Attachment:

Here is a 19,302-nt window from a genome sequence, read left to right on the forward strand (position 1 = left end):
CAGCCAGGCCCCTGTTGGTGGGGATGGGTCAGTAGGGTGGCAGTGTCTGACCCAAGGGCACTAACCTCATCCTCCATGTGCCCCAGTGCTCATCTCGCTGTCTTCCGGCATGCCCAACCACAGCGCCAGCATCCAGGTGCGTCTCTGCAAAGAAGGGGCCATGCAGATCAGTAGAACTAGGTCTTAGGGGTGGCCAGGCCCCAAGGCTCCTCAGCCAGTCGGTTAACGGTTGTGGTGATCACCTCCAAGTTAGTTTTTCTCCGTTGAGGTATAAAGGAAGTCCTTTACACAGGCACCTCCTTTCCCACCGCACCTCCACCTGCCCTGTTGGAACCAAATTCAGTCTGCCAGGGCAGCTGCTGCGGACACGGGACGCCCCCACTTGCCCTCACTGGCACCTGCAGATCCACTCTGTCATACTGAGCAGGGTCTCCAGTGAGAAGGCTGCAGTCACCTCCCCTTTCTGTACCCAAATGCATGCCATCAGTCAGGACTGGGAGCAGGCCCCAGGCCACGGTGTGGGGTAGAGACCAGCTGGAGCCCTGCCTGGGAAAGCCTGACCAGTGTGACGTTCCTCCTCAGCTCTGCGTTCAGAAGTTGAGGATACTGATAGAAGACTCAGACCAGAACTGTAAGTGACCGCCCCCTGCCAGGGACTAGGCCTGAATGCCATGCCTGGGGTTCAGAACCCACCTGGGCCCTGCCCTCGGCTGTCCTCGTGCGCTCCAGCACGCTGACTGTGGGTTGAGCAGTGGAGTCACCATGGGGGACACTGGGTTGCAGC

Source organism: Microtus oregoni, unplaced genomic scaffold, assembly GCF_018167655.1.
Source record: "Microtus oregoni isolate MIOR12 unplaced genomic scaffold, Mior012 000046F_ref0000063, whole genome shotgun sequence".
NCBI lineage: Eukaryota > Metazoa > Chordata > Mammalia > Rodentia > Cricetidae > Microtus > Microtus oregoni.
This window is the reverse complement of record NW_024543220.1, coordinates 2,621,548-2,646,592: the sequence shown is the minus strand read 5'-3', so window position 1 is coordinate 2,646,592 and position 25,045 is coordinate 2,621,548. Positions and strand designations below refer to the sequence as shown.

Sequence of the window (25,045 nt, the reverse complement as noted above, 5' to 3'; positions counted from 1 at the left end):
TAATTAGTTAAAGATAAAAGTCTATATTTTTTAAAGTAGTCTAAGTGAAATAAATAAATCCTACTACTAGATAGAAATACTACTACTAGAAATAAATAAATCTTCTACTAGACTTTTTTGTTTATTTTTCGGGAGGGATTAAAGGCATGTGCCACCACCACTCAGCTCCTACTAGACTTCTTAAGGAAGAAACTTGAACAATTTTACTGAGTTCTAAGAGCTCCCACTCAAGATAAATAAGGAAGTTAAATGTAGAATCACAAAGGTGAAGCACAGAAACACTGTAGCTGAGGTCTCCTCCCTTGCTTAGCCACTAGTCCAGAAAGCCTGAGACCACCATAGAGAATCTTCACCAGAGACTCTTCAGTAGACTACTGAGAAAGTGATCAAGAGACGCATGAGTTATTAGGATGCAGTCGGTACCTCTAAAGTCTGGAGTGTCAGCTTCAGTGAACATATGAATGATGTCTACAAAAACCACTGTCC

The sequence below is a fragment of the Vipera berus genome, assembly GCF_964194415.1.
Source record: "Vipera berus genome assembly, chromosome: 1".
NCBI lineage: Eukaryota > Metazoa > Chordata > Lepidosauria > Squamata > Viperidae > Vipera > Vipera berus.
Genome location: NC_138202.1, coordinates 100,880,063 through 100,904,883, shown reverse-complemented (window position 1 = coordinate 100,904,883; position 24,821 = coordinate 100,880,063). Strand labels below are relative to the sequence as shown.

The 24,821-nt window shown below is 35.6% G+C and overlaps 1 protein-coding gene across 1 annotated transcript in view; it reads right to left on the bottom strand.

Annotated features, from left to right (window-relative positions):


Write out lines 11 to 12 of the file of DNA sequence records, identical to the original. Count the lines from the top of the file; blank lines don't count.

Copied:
NCBI lineage: Eukaryota > Metazoa > Chordata > Lepidosauria > Squamata > Viperidae > Vipera > Vipera berus.
Genome location: NC_138202.1, coordinates 100,880,063 through 100,904,883, shown reverse-complemented (window position 1 = coordinate 100,904,883; position 24,821 = coordinate 100,880,063). Strand labels below are relative to the sequence as shown.